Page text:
The 3D object (
) used in the simulations is a cylinder 25 mm in diameter and 16 mm in height and represents a finite element mesh of an idealized section of a mouse abdomen where adipose, bowel, kidney, and bone tissues are identified and assigned realistic wavelength-dependent optical properties. It is assumed that different regions are distinguished through CT x-ray imaging or other imaging technique and all elements within each region have the same optical properties. For the BLT, 64 uniformly distributed detectors are used around the circumference and 15 layers of these 64 detectors separated by 1 mm are used in the

*z*-direction as shown in . The total number of detector readings at each wavelength is

.

shows three cross sections of the object that illustrate the positions of the bioluminescence sources to be reconstructed by the proposed algorithm. The circular transverse cross section is taken at the middle of the object (*z* = 0) parallel to the upper and lower surfaces of the object. is a sagittal cross section that passes through the bowel and bone while shows a coronal cross section passing through the two kidneys. shows 3 spherical bioluminescence sources of 5 mm and 3 mm diameter centered in the bone at (0, −7, 0) and two kidneys (−4.5, −2.5, 0) and (4.5, −2.5, 0), respectively.

In the first step, the optical properties of all tissues at the wavelengths 500, 550, 600, 650, and 700 nm were reconstructed using the DOT algorithm described in [

17]. 16 external sources uniformly distributed around the middle of object have been used for the illumination. Associated with each source, 15 layers of detectors were uniformly distributed across the object height with a separation between layers of 1 mm. Each layer contains 49 detectors forming a field of view of 270 degree. The light fluence rate at the “detectors” could be derived from the corresponding pixels of the image captured by a CCD camera. It is assumed that an accurate segmented 3D image set is provided by x-ray CT, MR or by a deformable atlas of mouse anatomy. All elements within each region in the object are assumed to have the same optical properties. The light fluence rate at the boundary is written as a Taylor series expansion around an initial guess corresponding to a homogenous object with the same optical properties in all regions. The fluence rate is approximated by the first three terms, including the first and second order derivatives which are calculated by the direct method and give the change of light fluence rate at the boundary due to small changes in the tissue optical properties in each region [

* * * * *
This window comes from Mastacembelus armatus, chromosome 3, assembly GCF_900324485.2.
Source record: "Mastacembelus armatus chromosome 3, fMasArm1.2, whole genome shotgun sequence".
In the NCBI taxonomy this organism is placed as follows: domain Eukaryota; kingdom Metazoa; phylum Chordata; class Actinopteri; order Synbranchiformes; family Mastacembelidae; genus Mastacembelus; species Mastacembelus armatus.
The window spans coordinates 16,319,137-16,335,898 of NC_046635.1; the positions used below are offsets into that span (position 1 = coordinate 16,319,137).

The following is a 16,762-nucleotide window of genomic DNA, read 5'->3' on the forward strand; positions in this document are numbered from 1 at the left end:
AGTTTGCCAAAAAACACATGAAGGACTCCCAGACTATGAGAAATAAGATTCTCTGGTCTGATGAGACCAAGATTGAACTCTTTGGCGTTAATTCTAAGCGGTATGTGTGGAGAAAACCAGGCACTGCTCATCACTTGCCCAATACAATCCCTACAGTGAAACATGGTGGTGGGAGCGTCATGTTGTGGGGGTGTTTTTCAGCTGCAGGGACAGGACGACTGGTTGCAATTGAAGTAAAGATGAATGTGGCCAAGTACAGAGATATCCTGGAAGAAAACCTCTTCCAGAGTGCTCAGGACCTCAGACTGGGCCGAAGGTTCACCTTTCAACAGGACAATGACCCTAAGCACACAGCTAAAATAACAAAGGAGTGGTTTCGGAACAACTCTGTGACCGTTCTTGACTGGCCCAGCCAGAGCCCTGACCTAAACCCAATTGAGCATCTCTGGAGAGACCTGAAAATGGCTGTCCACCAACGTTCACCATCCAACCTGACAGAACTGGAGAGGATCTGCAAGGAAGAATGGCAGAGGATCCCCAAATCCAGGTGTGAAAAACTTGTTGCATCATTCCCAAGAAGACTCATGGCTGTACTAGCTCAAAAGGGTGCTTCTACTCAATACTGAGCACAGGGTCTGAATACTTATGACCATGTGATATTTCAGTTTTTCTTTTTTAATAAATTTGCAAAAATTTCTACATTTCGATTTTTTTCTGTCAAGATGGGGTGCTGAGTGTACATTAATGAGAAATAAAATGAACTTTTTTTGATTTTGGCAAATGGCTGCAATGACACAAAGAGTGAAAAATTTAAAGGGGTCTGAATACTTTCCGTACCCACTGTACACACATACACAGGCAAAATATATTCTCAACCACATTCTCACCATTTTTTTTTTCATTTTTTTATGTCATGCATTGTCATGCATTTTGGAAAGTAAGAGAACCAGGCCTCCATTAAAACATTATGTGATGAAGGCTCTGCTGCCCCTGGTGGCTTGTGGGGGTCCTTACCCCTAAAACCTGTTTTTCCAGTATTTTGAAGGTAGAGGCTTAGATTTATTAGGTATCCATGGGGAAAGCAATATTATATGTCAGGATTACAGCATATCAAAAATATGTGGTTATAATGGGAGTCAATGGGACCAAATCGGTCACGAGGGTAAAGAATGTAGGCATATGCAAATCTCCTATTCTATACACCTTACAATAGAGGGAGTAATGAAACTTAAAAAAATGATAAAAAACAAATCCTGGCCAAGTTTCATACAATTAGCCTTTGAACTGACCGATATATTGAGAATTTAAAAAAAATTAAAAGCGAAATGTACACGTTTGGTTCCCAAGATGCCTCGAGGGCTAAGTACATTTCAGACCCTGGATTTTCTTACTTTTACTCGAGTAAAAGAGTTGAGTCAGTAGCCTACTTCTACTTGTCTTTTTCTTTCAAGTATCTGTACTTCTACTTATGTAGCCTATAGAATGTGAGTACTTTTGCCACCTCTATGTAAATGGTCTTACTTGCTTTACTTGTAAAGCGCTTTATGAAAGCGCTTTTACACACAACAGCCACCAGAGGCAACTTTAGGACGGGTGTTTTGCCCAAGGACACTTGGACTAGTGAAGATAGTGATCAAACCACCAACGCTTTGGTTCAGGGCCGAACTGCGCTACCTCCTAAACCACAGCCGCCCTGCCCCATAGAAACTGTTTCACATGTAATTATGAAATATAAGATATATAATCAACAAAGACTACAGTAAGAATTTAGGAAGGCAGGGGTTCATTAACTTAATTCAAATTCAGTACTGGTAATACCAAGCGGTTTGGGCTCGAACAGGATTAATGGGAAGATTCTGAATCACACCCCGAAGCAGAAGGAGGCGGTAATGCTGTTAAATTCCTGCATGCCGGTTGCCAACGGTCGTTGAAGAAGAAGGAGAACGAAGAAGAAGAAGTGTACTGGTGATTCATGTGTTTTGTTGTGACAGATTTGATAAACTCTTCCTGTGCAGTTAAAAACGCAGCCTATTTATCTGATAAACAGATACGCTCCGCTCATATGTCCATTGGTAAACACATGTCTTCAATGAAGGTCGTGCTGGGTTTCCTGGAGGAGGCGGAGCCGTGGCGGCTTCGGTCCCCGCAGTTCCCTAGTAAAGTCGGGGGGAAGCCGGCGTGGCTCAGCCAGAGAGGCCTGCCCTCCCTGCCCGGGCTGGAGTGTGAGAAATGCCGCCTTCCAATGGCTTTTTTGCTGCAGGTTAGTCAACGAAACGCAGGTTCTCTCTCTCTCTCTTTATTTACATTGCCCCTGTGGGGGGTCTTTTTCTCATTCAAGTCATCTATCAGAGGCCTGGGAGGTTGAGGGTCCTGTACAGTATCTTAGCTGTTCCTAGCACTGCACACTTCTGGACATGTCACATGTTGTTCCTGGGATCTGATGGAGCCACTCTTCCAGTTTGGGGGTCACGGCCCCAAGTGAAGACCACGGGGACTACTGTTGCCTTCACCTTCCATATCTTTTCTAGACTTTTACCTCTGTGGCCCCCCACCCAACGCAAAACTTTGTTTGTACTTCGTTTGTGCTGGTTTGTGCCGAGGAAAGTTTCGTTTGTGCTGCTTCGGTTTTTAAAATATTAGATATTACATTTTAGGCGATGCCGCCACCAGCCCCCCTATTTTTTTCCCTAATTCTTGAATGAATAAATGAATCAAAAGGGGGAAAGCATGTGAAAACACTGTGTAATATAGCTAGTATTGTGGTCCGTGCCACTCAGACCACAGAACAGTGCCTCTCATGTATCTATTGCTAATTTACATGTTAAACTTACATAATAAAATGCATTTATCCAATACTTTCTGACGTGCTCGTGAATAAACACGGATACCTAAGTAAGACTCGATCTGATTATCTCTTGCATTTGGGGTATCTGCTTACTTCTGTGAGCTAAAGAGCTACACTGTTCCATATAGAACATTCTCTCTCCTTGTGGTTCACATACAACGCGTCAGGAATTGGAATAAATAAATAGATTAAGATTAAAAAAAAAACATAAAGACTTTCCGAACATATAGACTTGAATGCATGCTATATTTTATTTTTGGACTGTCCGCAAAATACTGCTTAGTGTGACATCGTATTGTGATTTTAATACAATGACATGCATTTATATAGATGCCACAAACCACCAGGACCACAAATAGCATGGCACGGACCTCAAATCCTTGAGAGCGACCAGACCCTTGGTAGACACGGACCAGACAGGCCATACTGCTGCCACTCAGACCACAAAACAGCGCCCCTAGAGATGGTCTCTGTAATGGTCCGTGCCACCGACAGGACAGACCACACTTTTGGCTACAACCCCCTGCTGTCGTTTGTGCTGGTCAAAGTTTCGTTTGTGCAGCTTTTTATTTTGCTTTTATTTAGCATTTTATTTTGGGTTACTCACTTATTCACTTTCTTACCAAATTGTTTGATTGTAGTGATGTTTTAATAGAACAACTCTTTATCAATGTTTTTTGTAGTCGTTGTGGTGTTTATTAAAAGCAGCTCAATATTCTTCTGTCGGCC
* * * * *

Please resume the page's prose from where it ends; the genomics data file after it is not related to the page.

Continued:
17]. The first and second order derivatives are used in an iterative algorithm to reconstruct the tissue optical properties. For this simulation, forward finite element calculations of the light fluence rate were performed using the true optical properties and Gaussian noise, which is an approximation to the Poisson measurement error distribution, of 2% of the signal was added to obtain the data for reconstruction,

*i.e*.

, where randn is a Matlab function that generates random numbers drawn from a normal distribution with mean zero and standard deviation one. In
, the true and reconstructed scattering coefficients,

and

respectively, are presented while
shows the true and reconstructed absorption coefficients,

and

respectively. The true scattering and absorption coefficients were calculated using the data reported in [

30,

31]. The maximum relative error obtained for scattering coefficients is 22% at 600 nm while the maximum relative error obtained for the absorption coefficients is 21% at 700 nm.